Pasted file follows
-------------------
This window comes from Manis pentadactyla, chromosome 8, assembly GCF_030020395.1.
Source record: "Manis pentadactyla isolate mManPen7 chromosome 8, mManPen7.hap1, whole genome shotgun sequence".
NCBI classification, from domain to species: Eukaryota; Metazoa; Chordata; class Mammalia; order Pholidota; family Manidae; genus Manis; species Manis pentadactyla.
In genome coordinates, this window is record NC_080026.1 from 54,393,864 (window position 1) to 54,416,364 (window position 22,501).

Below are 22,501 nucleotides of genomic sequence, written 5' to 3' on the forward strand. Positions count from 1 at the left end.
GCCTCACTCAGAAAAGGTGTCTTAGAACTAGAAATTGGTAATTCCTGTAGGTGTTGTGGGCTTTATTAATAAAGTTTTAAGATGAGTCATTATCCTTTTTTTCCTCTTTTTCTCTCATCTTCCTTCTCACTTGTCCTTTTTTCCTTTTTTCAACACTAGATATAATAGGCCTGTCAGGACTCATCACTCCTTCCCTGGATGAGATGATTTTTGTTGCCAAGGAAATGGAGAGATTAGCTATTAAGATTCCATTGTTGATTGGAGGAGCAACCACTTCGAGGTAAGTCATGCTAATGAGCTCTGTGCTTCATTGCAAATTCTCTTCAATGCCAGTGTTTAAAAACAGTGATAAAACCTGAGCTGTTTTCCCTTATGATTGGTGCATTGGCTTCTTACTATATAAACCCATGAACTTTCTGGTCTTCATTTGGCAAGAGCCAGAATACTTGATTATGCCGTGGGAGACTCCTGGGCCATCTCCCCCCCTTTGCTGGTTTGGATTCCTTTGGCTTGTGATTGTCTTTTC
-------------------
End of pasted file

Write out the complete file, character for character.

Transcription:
This window comes from Manis pentadactyla, chromosome 8, assembly GCF_030020395.1.
Source record: "Manis pentadactyla isolate mManPen7 chromosome 8, mManPen7.hap1, whole genome shotgun sequence".
NCBI classification, from domain to species: Eukaryota; Metazoa; Chordata; class Mammalia; order Pholidota; family Manidae; genus Manis; species Manis pentadactyla.
In genome coordinates, this window is record NC_080026.1 from 54,393,864 (window position 1) to 54,416,364 (window position 22,501).

Below are 22,501 nucleotides of genomic sequence, written 5' to 3' on the forward strand. Positions count from 1 at the left end.
GCCTCACTCAGAAAAGGTGTCTTAGAACTAGAAATTGGTAATTCCTGTAGGTGTTGTGGGCTTTATTAATAAAGTTTTAAGATGAGTCATTATCCTTTTTTTCCTCTTTTTCTCTCATCTTCCTTCTCACTTGTCCTTTTTTCCTTTTTTCAACACTAGATATAATAGGCCTGTCAGGACTCATCACTCCTTCCCTGGATGAGATGATTTTTGTTGCCAAGGAAATGGAGAGATTAGCTATTAAGATTCCATTGTTGATTGGAGGAGCAACCACTTCGAGGTAAGTCATGCTAATGAGCTCTGTGCTTCATTGCAAATTCTCTTCAATGCCAGTGTTTAAAAACAGTGATAAAACCTGAGCTGTTTTCCCTTATGATTGGTGCATTGGCTTCTTACTATATAAACCCATGAACTTTCTGGTCTTCATTTGGCAAGAGCCAGAATACTTGATTATGCCGTGGGAGACTCCTGGGCCATCTCCCCCCCTTTGCTGGTTTGGATTCCTTTGGCTTGTGATTGTCTTTTC